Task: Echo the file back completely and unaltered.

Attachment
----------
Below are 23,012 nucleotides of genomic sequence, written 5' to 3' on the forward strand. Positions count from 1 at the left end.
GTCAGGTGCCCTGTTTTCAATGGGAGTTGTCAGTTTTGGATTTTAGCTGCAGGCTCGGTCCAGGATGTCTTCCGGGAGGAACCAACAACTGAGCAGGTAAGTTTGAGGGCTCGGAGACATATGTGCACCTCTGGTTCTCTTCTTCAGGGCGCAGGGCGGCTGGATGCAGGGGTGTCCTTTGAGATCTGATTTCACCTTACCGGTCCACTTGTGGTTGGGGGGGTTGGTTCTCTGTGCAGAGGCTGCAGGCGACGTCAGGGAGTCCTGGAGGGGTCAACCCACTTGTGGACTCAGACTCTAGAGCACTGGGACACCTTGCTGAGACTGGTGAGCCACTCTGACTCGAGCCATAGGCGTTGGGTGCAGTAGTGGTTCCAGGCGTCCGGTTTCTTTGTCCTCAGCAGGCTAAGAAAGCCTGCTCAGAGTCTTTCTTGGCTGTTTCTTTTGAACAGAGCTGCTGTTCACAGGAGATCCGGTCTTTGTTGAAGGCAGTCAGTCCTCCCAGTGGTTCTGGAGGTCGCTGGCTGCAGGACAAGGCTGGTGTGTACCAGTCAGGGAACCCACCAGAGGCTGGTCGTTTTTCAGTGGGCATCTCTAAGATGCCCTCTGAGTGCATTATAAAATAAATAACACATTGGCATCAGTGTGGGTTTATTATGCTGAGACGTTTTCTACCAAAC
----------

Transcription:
Below are 23,012 nucleotides of genomic sequence, written 5' to 3' on the forward strand. Positions count from 1 at the left end.
GTCAGGTGCCCTGTTTTCAATGGGAGTTGTCAGTTTTGGATTTTAGCTGCAGGCTCGGTCCAGGATGTCTTCCGGGAGGAACCAACAACTGAGCAGGTAAGTTTGAGGGCTCGGAGACATATGTGCACCTCTGGTTCTCTTCTTCAGGGCGCAGGGCGGCTGGATGCAGGGGTGTCCTTTGAGATCTGATTTCACCTTACCGGTCCACTTGTGGTTGGGGGGGTTGGTTCTCTGTGCAGAGGCTGCAGGCGACGTCAGGGAGTCCTGGAGGGGTCAACCCACTTGTGGACTCAGACTCTAGAGCACTGGGACACCTTGCTGAGACTGGTGAGCCACTCTGACTCGAGCCATAGGCGTTGGGTGCAGTAGTGGTTCCAGGCGTCCGGTTTCTTTGTCCTCAGCAGGCTAAGAAAGCCTGCTCAGAGTCTTTCTTGGCTGTTTCTTTTGAACAGAGCTGCTGTTCACAGGAGATCCGGTCTTTGTTGAAGGCAGTCAGTCCTCCCAGTGGTTCTGGAGGTCGCTGGCTGCAGGACAAGGCTGGTGTGTACCAGTCAGGGAACCCACCAGAGGCTGGTCGTTTTTCAGTGGGCATCTCTAAGATGCCCTCTGAGTGCATTATAAAATAAATAACACATTGGCATCAGTGTGGGTTTATTATGCTGAGACGTTTTCTACCAAAC